What happens when the irresistible force meets an immovable object?
The irresistible force wins! The immovable object publicly complains.
That appears to be the case as Google announces Google Latitude for the iPhone and, in the same announcement, gripes that Apple is to blame for the lack of an actual application.
We worked closely with Apple to bring Latitude to the iPhone in a way Apple thought would be best for iPhone users. After we developed a Latitude application for the iPhone, Apple requested we release Latitude as a web application in order to avoid confusion with Maps on the iPhone, which uses Google to serve maps tiles.
Huh? “…Apple thought would be best for iPhone users.” What about Google Latitude users? Didn’t Apple give any thought as to how the main users of the service would want to use it? I love my iPhone, but won’t be using Google Latitude until it’s available as an app. Then again, an app sounds pretty lame too–considering Apple won’t let apps run in the background:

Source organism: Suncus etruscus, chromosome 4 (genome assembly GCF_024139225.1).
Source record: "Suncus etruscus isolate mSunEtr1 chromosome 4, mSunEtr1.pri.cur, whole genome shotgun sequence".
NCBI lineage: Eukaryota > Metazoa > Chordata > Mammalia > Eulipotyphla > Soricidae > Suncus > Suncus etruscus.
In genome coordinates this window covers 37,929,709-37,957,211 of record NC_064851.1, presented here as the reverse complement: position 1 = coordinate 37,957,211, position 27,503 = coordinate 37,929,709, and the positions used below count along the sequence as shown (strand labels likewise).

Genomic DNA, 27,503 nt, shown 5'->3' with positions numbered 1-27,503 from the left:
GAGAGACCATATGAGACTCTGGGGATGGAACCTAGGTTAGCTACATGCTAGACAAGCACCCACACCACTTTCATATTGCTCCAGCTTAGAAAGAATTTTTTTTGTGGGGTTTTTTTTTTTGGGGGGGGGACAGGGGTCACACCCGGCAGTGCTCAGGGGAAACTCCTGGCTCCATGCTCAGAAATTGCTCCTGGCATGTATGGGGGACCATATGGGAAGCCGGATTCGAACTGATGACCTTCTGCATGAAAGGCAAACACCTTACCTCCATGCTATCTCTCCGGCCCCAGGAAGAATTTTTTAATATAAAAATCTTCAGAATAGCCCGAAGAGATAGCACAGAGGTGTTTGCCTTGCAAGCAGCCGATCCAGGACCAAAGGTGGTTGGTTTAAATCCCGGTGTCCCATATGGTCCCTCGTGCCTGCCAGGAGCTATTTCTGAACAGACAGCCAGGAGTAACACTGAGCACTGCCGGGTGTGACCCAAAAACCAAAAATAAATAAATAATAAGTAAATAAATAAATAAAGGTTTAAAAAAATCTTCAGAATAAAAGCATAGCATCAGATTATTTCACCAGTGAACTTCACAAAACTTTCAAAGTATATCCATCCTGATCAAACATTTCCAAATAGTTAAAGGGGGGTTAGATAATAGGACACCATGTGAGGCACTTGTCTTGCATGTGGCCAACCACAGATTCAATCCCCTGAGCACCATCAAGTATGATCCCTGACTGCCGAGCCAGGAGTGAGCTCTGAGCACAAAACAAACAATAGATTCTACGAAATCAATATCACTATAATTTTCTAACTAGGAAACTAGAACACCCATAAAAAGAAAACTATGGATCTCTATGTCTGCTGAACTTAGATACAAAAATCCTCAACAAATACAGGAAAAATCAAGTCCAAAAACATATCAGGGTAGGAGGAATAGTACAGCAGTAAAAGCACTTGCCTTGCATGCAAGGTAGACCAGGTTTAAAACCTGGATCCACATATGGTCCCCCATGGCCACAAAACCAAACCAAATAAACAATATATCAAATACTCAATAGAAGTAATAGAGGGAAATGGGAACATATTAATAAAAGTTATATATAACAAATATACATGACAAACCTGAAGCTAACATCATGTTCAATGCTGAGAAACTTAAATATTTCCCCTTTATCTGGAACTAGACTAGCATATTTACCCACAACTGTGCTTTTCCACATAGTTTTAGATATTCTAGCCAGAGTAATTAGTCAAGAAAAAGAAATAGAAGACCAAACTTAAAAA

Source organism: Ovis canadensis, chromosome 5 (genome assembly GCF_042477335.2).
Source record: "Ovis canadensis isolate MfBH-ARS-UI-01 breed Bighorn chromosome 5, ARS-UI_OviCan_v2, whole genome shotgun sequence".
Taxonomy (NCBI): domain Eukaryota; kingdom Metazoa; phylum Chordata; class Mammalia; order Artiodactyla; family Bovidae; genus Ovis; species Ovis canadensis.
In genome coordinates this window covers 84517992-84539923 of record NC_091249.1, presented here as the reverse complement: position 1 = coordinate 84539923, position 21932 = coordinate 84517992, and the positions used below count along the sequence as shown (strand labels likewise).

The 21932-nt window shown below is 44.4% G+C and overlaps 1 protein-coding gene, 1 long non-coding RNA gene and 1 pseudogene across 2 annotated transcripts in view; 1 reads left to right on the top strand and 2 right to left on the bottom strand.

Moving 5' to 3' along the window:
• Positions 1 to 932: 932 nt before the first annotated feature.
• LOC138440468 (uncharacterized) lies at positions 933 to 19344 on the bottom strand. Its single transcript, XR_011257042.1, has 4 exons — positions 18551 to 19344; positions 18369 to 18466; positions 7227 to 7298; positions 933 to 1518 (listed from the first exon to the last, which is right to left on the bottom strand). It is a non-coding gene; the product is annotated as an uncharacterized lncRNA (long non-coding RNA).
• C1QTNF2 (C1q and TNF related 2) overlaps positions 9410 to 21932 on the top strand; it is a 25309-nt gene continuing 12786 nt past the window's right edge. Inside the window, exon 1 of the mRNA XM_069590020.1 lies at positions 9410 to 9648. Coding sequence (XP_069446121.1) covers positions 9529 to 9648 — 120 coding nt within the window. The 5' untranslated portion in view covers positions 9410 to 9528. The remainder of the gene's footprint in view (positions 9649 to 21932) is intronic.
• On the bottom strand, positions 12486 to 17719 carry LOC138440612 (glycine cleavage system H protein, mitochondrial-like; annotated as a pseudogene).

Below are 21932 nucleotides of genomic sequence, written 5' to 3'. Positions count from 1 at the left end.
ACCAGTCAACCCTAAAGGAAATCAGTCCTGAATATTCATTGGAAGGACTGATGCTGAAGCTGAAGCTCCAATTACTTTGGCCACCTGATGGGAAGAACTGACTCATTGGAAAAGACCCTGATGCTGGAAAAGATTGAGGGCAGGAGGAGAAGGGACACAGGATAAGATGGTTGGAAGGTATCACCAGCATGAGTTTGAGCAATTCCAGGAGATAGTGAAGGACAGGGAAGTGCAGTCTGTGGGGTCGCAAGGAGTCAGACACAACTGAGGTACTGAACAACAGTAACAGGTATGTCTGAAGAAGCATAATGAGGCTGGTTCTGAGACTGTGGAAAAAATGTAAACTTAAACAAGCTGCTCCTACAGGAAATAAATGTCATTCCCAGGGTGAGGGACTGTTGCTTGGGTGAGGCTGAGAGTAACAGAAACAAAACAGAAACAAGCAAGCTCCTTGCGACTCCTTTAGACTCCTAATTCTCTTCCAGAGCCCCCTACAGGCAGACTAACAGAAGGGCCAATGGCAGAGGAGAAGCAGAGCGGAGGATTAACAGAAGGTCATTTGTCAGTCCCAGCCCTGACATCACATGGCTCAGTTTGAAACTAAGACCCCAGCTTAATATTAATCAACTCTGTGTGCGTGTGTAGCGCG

Unfortunately, since there is no mechanism for applications to run in the background on iPhone (which applies to browser-based web apps as well), we’re not able to provide continuous background location updates in the same way that we can for Latitude users on Android, Blackberry, Symbian and Window Mobile.
We could talk about the need for background apps on the iPhone, but that would take us off-topic. Instead, I’m intrigued that, despite all the talk of too much collusion between Apple and Google, Google wasn’t able to get its own way with a single, innocuous, iPhone application.
If Google can’t influence Apple enough to let it publish an iPhone application, do we really have anything to fear from Schmidt’s board position? And, what does this say about who wears the pants in this relationship?
PS. Oh yeah, you can get Google Latitude by pointing your iPhone browser here: google.com/latitude
(image credit: unknown)